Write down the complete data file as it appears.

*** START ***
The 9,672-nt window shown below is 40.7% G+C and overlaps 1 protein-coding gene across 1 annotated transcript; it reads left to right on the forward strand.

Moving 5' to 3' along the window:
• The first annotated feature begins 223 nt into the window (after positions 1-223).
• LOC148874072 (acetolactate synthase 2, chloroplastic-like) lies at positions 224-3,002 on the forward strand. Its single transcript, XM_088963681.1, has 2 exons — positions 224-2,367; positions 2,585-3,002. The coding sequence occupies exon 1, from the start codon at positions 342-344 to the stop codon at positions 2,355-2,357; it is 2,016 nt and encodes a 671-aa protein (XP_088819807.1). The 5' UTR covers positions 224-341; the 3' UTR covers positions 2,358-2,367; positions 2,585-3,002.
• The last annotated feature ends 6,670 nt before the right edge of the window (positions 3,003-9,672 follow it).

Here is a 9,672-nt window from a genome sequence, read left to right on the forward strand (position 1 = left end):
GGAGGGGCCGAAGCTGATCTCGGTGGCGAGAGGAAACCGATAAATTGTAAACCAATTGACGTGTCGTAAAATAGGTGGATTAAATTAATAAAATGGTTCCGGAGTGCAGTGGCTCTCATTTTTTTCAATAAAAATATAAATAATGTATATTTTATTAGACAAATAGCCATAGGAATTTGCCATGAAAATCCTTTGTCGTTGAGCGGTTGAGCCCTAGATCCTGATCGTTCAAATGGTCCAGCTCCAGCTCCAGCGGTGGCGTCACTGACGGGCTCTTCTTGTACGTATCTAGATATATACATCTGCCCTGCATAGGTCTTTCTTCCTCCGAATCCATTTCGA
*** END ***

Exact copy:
The 9,672-nt window shown below is 40.7% G+C and overlaps 1 protein-coding gene across 1 annotated transcript; it reads left to right on the forward strand.

Moving 5' to 3' along the window:
• The first annotated feature begins 223 nt into the window (after positions 1-223).
• LOC148874072 (acetolactate synthase 2, chloroplastic-like) lies at positions 224-3,002 on the forward strand. Its single transcript, XM_088963681.1, has 2 exons — positions 224-2,367; positions 2,585-3,002. The coding sequence occupies exon 1, from the start codon at positions 342-344 to the stop codon at positions 2,355-2,357; it is 2,016 nt and encodes a 671-aa protein (XP_088819807.1). The 5' UTR covers positions 224-341; the 3' UTR covers positions 2,358-2,367; positions 2,585-3,002.
• The last annotated feature ends 6,670 nt before the right edge of the window (positions 3,003-9,672 follow it).

Here is a 9,672-nt window from a genome sequence, read left to right on the forward strand (position 1 = left end):
GGAGGGGCCGAAGCTGATCTCGGTGGCGAGAGGAAACCGATAAATTGTAAACCAATTGACGTGTCGTAAAATAGGTGGATTAAATTAATAAAATGGTTCCGGAGTGCAGTGGCTCTCATTTTTTTCAATAAAAATATAAATAATGTATATTTTATTAGACAAATAGCCATAGGAATTTGCCATGAAAATCCTTTGTCGTTGAGCGGTTGAGCCCTAGATCCTGATCGTTCAAATGGTCCAGCTCCAGCTCCAGCGGTGGCGTCACTGACGGGCTCTTCTTGTACGTATCTAGATATATACATCTGCCCTGCATAGGTCTTTCTTCCTCCGAATCCATTTCGA